In modern times, Italian notaries act on behalf of the Italian State. It is the Italian Ministry of Justice that appoints them. Because an Italian notary is an official of the Italian State, a document endorsed by a notaio guarantees its legal status.

On the other hand, a lawyer, is someone you engage to act exclusively on your behalf in a legal matter. Whereas a lawyer exclusively commits to protecting your interests, a notaio endorses acts, deeds and documents and collects taxes.

A notaio is a qualified lawyer who works as a public officer for the Italian State. However, because an Italian notary is an official of the State, by law they must maintain impartiality in all transactions. A notary cannot therefore provide legal representation to any party involved. A notary can however provide advice if requested but, must protect parties equally.

An Italian notary prepares acts, endorses documents and collects tax for the Italian State

Notaries operate in every area of law including family, property, inheritance, asset, corporate, rural, local authority, and other areas. An Italian notary is present at all significant times in life which require a State document or tax payment.

A notary is empowered by the Italian State to endorse documents, agreements, contracts and other instruments by affixing a seal and signature.  In so doing, Italian Public Notaries officially witness the wishes expressed by the signatories and give a personal guarantee regarding the content and date of the instrument.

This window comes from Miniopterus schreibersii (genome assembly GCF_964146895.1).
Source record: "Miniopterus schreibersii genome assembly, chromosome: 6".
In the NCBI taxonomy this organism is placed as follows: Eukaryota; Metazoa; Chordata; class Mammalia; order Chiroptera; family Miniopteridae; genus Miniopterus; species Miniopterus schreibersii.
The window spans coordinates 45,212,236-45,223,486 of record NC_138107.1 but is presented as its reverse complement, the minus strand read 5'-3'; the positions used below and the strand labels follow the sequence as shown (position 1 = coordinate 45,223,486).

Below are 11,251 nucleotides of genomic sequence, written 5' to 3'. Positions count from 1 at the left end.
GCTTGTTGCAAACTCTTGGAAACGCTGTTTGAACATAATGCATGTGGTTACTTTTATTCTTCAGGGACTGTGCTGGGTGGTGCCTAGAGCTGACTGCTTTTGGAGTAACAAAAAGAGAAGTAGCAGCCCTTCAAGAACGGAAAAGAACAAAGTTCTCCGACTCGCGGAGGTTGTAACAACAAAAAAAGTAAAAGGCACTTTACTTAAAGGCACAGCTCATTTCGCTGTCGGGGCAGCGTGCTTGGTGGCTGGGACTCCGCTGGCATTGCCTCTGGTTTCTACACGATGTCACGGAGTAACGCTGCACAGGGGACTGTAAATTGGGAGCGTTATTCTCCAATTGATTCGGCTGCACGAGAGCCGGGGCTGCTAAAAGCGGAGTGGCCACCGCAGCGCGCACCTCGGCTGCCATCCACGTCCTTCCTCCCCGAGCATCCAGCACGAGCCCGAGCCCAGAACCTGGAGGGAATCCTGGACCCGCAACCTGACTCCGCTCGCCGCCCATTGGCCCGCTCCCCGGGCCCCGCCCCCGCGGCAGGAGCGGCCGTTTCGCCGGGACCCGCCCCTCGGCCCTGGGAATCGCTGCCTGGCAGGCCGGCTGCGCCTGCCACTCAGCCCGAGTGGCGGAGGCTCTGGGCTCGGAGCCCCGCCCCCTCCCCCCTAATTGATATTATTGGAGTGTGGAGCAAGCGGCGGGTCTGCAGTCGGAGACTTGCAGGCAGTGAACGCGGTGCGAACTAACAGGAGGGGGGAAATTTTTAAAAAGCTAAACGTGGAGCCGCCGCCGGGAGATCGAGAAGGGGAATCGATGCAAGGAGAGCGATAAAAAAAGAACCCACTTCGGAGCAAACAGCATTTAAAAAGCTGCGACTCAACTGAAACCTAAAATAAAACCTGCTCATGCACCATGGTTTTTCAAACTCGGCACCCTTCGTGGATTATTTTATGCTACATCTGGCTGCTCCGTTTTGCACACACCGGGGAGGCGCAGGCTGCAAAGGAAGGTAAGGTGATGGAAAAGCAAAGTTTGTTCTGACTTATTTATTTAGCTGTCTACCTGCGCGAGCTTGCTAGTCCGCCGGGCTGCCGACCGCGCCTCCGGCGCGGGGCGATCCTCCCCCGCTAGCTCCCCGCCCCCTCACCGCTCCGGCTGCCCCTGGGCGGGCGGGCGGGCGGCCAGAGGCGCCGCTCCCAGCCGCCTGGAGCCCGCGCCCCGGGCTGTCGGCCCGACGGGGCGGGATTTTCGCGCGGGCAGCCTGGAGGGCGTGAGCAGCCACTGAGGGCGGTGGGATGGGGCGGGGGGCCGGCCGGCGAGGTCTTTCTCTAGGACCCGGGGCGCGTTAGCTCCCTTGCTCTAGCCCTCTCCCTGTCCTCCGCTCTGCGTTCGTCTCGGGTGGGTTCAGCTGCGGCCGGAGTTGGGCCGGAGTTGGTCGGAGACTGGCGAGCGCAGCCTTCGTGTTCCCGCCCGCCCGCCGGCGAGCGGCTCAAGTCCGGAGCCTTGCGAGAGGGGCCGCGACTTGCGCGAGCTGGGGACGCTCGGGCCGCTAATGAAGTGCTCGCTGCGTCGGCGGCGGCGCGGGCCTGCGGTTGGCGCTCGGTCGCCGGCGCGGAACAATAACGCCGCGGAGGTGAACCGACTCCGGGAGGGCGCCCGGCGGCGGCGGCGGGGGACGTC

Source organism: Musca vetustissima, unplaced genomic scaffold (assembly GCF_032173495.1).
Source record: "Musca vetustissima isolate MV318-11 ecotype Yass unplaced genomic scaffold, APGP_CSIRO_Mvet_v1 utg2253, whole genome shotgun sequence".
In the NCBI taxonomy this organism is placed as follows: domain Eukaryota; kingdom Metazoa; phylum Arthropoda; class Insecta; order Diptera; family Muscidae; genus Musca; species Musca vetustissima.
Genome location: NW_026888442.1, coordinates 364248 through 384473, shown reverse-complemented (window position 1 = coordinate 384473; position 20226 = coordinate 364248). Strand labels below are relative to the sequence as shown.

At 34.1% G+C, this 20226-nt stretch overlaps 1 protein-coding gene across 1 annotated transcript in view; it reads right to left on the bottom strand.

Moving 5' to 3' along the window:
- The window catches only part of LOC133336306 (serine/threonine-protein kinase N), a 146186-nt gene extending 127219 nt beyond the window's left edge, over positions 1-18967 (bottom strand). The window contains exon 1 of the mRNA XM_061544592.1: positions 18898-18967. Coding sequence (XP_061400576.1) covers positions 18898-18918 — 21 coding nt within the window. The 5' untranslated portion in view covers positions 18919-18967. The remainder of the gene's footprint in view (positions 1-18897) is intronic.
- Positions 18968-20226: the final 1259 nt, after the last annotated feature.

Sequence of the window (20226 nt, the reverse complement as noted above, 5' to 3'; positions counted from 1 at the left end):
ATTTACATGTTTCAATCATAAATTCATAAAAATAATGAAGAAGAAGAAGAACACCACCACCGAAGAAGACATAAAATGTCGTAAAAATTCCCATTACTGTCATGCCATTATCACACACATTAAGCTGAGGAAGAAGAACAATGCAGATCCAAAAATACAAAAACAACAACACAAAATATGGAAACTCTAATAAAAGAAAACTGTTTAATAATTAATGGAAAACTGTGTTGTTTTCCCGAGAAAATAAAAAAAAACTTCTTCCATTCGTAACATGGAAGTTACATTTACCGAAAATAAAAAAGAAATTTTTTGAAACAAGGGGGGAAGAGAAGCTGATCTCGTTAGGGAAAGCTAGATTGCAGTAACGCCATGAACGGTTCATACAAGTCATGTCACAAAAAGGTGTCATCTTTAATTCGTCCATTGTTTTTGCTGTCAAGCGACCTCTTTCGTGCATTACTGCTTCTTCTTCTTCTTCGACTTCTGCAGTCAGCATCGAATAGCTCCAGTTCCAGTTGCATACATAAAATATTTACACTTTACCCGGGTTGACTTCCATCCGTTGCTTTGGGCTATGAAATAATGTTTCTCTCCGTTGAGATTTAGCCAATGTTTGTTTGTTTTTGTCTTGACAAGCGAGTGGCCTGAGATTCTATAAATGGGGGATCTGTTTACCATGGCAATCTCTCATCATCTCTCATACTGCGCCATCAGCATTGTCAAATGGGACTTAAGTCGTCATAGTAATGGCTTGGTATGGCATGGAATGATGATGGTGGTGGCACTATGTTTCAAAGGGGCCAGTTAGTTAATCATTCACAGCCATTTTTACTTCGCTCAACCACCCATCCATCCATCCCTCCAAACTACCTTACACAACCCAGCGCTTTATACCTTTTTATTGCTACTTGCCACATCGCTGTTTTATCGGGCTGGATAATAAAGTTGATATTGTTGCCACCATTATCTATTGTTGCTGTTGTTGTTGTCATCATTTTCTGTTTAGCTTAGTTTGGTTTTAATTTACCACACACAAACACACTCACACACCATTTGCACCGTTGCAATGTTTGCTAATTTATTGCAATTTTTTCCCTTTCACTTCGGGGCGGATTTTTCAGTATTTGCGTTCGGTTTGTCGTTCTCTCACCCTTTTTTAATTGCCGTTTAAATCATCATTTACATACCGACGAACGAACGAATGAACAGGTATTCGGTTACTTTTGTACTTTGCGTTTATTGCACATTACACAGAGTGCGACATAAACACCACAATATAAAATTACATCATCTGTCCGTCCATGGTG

Although a notaio has public authority, the notaio operates on a self-employed basis. They are mostly paid by clients (not by the taxpayer) on the basis of a rate fixed by the Italian State for notarial services.

Regardless of whether a property is purchased from a private vendor or through a real estate agent, in accordance with Italian legislation, a notaio must oversee the sale. The notaio is responsible for receiving all legal documents pertaining to the sale, verifying their authenticity and drawing up the deed of sale – Atto di Vendita.

Often in Italy the vendor and purchaser use a single notaio for a property transaction. According to Italian law, it is the buyer’s legal right to appoint the notary public. We would advise that buyers choose their own notary. You should bear in mind that an estate agent and the vendor have a vested interest in selling a property. Using a notary recommended by these parties may therefore create a conflict of interest.

What is the specific role of an Italian notary in Italian property transactions?

The notaio may execute certain checks at the very end of the conveyancing process but, this would only be after the buyer has already paid substantial deposits to the vendor.

Checks might include each party’s rights to buy or sell the property, or a land registry search to see whether any third parties have a claim on the property. A notary may also search for any mortgages on the property or verify the presence at of planning permission. However, a notary public will not inspect the property to make sure it actually complies with planning permission.